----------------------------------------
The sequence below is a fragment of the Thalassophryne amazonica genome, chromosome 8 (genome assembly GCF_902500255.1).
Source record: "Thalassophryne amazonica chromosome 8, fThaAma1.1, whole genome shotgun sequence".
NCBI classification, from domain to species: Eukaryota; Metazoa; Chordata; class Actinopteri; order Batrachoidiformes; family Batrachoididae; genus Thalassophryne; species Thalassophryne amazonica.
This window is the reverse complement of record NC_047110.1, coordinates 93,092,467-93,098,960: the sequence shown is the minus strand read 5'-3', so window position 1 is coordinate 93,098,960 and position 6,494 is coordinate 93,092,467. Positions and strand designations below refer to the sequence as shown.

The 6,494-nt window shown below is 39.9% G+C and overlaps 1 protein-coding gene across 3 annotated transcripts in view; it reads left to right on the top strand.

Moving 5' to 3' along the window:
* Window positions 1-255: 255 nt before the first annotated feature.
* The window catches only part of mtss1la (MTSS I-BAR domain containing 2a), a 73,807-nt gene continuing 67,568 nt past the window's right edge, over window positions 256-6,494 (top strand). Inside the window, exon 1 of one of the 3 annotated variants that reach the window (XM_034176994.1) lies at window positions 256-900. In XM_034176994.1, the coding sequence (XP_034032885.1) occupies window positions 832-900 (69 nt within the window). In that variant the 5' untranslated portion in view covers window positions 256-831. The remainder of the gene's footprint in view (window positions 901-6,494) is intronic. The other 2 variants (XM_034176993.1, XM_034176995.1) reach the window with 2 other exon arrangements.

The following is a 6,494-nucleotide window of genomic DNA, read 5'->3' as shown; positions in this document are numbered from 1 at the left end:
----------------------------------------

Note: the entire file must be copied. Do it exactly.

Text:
The sequence below is a fragment of the Thalassophryne amazonica genome, chromosome 8 (genome assembly GCF_902500255.1).
Source record: "Thalassophryne amazonica chromosome 8, fThaAma1.1, whole genome shotgun sequence".
NCBI classification, from domain to species: Eukaryota; Metazoa; Chordata; class Actinopteri; order Batrachoidiformes; family Batrachoididae; genus Thalassophryne; species Thalassophryne amazonica.
This window is the reverse complement of record NC_047110.1, coordinates 93,092,467-93,098,960: the sequence shown is the minus strand read 5'-3', so window position 1 is coordinate 93,098,960 and position 6,494 is coordinate 93,092,467. Positions and strand designations below refer to the sequence as shown.

The 6,494-nt window shown below is 39.9% G+C and overlaps 1 protein-coding gene across 3 annotated transcripts in view; it reads left to right on the top strand.

Moving 5' to 3' along the window:
* Window positions 1-255: 255 nt before the first annotated feature.
* The window catches only part of mtss1la (MTSS I-BAR domain containing 2a), a 73,807-nt gene continuing 67,568 nt past the window's right edge, over window positions 256-6,494 (top strand). Inside the window, exon 1 of one of the 3 annotated variants that reach the window (XM_034176994.1) lies at window positions 256-900. In XM_034176994.1, the coding sequence (XP_034032885.1) occupies window positions 832-900 (69 nt within the window). In that variant the 5' untranslated portion in view covers window positions 256-831. The remainder of the gene's footprint in view (window positions 901-6,494) is intronic. The other 2 variants (XM_034176993.1, XM_034176995.1) reach the window with 2 other exon arrangements.

The following is a 6,494-nucleotide window of genomic DNA, read 5'->3' as shown; positions in this document are numbered from 1 at the left end: